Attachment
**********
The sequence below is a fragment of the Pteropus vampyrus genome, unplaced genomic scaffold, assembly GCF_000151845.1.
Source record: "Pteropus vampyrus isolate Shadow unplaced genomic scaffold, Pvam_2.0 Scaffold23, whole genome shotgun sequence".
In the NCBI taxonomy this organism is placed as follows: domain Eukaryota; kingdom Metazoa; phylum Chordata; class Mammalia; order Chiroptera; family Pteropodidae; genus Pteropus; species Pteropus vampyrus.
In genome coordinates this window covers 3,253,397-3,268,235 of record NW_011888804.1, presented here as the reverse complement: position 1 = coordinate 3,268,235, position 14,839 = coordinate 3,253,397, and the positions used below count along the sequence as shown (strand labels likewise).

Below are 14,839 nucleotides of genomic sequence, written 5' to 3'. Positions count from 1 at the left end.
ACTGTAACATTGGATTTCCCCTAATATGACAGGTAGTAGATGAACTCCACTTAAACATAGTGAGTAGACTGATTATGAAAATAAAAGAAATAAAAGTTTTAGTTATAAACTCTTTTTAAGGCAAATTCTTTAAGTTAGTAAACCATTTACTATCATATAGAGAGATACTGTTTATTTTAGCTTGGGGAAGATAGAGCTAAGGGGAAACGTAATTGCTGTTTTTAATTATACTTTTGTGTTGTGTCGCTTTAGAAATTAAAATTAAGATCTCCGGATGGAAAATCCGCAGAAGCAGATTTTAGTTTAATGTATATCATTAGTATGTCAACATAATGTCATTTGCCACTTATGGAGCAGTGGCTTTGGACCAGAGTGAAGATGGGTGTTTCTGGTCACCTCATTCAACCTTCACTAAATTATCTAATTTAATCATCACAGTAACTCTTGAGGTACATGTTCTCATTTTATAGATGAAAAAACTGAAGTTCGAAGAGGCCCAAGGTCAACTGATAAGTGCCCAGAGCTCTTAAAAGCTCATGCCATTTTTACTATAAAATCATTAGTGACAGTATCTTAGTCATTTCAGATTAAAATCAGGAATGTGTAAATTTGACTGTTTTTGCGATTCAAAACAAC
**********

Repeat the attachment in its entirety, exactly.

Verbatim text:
The sequence below is a fragment of the Pteropus vampyrus genome, unplaced genomic scaffold, assembly GCF_000151845.1.
Source record: "Pteropus vampyrus isolate Shadow unplaced genomic scaffold, Pvam_2.0 Scaffold23, whole genome shotgun sequence".
In the NCBI taxonomy this organism is placed as follows: domain Eukaryota; kingdom Metazoa; phylum Chordata; class Mammalia; order Chiroptera; family Pteropodidae; genus Pteropus; species Pteropus vampyrus.
In genome coordinates this window covers 3,253,397-3,268,235 of record NW_011888804.1, presented here as the reverse complement: position 1 = coordinate 3,268,235, position 14,839 = coordinate 3,253,397, and the positions used below count along the sequence as shown (strand labels likewise).

Below are 14,839 nucleotides of genomic sequence, written 5' to 3'. Positions count from 1 at the left end.
ACTGTAACATTGGATTTCCCCTAATATGACAGGTAGTAGATGAACTCCACTTAAACATAGTGAGTAGACTGATTATGAAAATAAAAGAAATAAAAGTTTTAGTTATAAACTCTTTTTAAGGCAAATTCTTTAAGTTAGTAAACCATTTACTATCATATAGAGAGATACTGTTTATTTTAGCTTGGGGAAGATAGAGCTAAGGGGAAACGTAATTGCTGTTTTTAATTATACTTTTGTGTTGTGTCGCTTTAGAAATTAAAATTAAGATCTCCGGATGGAAAATCCGCAGAAGCAGATTTTAGTTTAATGTATATCATTAGTATGTCAACATAATGTCATTTGCCACTTATGGAGCAGTGGCTTTGGACCAGAGTGAAGATGGGTGTTTCTGGTCACCTCATTCAACCTTCACTAAATTATCTAATTTAATCATCACAGTAACTCTTGAGGTACATGTTCTCATTTTATAGATGAAAAAACTGAAGTTCGAAGAGGCCCAAGGTCAACTGATAAGTGCCCAGAGCTCTTAAAAGCTCATGCCATTTTTACTATAAAATCATTAGTGACAGTATCTTAGTCATTTCAGATTAAAATCAGGAATGTGTAAATTTGACTGTTTTTGCGATTCAAAACAAC